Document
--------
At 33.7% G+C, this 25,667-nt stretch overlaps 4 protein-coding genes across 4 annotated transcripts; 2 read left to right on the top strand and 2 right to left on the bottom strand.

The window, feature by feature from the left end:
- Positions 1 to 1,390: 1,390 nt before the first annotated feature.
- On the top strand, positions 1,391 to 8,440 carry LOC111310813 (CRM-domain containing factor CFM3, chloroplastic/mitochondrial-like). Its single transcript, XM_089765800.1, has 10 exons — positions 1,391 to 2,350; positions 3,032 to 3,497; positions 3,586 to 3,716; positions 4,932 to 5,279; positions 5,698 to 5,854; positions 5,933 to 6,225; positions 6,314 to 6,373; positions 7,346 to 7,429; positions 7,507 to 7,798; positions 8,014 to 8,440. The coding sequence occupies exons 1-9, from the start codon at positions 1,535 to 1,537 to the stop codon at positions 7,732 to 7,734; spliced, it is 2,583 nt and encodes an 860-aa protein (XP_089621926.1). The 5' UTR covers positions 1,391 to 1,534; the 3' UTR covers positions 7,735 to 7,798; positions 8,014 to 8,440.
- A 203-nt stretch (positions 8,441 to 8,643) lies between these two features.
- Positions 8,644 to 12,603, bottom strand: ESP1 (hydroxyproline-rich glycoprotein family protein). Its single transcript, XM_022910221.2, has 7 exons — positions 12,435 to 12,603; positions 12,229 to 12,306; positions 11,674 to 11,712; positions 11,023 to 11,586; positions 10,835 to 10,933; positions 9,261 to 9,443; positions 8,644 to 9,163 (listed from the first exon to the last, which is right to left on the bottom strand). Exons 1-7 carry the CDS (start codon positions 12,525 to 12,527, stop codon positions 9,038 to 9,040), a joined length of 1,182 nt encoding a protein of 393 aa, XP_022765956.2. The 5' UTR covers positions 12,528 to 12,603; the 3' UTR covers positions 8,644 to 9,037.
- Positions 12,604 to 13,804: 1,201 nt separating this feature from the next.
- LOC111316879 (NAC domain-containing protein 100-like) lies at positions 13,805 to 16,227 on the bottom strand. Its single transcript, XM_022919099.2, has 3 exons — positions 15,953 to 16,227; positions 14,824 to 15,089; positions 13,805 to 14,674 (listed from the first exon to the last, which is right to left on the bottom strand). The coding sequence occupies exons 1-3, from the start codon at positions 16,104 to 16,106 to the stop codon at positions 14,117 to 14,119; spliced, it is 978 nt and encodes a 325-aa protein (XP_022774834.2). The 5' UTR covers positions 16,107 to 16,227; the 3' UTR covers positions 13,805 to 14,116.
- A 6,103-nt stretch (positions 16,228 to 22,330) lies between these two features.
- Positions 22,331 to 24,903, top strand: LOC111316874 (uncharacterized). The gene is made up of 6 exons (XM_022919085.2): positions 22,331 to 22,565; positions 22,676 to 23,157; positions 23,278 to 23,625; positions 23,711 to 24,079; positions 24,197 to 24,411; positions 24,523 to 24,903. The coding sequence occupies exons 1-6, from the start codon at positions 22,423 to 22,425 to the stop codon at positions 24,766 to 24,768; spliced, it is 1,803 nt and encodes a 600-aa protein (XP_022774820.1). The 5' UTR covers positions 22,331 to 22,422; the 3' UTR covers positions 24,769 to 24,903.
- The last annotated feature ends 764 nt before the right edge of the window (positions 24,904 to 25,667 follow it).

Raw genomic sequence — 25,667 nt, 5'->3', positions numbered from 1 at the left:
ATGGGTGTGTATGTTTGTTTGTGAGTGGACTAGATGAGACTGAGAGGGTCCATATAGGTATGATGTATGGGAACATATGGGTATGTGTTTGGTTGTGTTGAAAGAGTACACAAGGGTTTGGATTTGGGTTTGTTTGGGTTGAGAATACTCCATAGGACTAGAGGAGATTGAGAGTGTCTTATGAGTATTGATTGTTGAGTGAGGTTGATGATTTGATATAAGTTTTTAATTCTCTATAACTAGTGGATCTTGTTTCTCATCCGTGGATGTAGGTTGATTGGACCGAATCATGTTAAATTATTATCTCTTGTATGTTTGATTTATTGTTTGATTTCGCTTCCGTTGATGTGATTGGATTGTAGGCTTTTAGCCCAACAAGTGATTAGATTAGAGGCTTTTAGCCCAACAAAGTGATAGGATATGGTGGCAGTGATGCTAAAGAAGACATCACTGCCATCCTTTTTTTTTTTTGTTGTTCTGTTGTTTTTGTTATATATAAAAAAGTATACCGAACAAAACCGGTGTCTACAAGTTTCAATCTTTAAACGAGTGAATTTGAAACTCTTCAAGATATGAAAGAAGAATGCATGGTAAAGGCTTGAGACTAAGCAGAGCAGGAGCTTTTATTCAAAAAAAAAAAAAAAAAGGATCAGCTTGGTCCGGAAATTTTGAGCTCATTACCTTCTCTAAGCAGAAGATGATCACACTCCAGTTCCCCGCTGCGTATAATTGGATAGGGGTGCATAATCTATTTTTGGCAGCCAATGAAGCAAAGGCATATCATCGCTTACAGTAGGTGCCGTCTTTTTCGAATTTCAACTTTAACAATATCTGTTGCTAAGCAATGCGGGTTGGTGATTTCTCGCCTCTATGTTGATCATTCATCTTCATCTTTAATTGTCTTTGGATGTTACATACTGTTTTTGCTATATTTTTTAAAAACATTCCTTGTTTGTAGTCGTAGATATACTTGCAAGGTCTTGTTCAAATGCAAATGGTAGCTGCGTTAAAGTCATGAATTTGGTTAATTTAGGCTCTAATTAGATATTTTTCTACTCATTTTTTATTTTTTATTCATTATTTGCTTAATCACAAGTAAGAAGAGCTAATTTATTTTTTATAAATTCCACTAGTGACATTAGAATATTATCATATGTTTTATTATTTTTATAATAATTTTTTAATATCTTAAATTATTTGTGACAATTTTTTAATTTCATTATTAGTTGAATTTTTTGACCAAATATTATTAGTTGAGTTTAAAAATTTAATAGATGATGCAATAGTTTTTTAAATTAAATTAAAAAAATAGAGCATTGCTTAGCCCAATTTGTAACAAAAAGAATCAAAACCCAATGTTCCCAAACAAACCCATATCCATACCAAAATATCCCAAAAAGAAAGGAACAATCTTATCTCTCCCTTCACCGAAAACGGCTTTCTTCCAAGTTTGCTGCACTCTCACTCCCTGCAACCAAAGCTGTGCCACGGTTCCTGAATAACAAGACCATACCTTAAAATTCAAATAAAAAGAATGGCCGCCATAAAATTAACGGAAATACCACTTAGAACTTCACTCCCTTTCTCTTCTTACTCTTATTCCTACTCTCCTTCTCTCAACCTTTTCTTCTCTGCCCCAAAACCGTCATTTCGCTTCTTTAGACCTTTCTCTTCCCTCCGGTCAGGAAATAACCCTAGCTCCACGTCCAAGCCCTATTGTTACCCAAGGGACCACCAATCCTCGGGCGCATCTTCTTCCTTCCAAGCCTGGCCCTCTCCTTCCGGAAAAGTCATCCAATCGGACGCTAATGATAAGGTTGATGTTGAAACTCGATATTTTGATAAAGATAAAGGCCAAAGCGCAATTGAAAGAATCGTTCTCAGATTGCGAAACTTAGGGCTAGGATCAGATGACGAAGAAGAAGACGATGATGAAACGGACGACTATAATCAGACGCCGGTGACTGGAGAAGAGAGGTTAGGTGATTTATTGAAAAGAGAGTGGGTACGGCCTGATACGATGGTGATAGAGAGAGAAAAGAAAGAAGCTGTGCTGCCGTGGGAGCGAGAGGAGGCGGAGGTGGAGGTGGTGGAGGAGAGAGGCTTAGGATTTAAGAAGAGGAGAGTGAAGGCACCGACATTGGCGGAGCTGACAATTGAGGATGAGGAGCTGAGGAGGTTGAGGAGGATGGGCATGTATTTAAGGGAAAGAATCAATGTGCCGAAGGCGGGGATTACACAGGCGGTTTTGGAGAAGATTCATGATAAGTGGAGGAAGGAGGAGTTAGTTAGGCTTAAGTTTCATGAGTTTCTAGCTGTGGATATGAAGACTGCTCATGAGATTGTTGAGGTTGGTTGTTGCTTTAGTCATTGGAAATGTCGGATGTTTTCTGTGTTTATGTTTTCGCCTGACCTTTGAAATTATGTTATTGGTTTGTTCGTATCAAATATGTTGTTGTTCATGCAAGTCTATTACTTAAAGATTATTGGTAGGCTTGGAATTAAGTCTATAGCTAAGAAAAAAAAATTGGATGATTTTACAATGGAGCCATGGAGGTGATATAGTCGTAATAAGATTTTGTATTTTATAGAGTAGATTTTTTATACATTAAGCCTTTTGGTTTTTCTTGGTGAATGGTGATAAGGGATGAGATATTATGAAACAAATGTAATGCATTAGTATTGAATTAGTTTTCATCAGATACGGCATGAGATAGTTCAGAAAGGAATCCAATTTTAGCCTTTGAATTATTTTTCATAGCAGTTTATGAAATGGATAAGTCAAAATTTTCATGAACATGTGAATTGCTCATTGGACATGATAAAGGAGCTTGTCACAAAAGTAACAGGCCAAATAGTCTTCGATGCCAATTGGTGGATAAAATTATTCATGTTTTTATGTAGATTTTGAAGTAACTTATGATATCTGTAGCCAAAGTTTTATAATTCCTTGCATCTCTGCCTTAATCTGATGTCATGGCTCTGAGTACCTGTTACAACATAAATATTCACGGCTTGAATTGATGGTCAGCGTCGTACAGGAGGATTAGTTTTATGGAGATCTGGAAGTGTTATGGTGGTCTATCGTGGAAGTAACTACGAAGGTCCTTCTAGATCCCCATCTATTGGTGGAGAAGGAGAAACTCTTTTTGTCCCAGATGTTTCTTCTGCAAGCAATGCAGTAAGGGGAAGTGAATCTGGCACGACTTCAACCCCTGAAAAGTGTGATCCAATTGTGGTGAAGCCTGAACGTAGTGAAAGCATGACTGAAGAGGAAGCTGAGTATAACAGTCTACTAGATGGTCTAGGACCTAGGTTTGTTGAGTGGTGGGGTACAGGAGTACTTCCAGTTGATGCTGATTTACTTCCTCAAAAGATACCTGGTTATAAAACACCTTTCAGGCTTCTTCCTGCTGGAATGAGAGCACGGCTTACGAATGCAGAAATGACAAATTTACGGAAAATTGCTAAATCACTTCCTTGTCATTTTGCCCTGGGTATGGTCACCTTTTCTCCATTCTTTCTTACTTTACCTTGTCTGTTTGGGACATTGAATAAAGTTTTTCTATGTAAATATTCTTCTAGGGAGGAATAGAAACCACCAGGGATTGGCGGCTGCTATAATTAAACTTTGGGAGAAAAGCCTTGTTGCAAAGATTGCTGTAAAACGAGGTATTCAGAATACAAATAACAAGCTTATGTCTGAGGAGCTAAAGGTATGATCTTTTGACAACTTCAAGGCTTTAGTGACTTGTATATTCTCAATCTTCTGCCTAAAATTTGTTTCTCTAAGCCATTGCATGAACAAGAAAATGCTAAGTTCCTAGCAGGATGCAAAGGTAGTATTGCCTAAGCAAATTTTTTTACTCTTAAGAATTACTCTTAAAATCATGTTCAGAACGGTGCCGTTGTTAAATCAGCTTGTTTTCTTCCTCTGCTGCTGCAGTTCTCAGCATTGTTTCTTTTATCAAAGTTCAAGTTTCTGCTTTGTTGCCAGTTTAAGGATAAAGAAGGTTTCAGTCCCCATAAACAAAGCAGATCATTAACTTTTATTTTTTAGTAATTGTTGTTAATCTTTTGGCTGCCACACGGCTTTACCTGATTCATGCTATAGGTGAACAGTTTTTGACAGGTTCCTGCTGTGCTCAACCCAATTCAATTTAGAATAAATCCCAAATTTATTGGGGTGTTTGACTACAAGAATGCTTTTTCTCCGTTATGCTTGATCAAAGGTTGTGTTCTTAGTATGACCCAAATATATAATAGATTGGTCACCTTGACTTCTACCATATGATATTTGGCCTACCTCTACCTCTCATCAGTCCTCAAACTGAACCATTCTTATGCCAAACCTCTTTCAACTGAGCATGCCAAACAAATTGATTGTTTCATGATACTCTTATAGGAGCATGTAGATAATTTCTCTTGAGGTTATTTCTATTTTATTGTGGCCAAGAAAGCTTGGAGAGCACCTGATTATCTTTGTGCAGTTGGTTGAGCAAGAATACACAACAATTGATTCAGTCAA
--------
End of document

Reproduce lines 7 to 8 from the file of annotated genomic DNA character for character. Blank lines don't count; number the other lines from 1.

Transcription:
- Positions 12,604 to 13,804: 1,201 nt separating this feature from the next.
- LOC111316879 (NAC domain-containing protein 100-like) lies at positions 13,805 to 16,227 on the bottom strand. Its single transcript, XM_022919099.2, has 3 exons — positions 15,953 to 16,227; positions 14,824 to 15,089; positions 13,805 to 14,674 (listed from the first exon to the last, which is right to left on the bottom strand). The coding sequence occupies exons 1-3, from the start codon at positions 16,104 to 16,106 to the stop codon at positions 14,117 to 14,119; spliced, it is 978 nt and encodes a 325-aa protein (XP_022774834.2). The 5' UTR covers positions 16,107 to 16,227; the 3' UTR covers positions 13,805 to 14,116.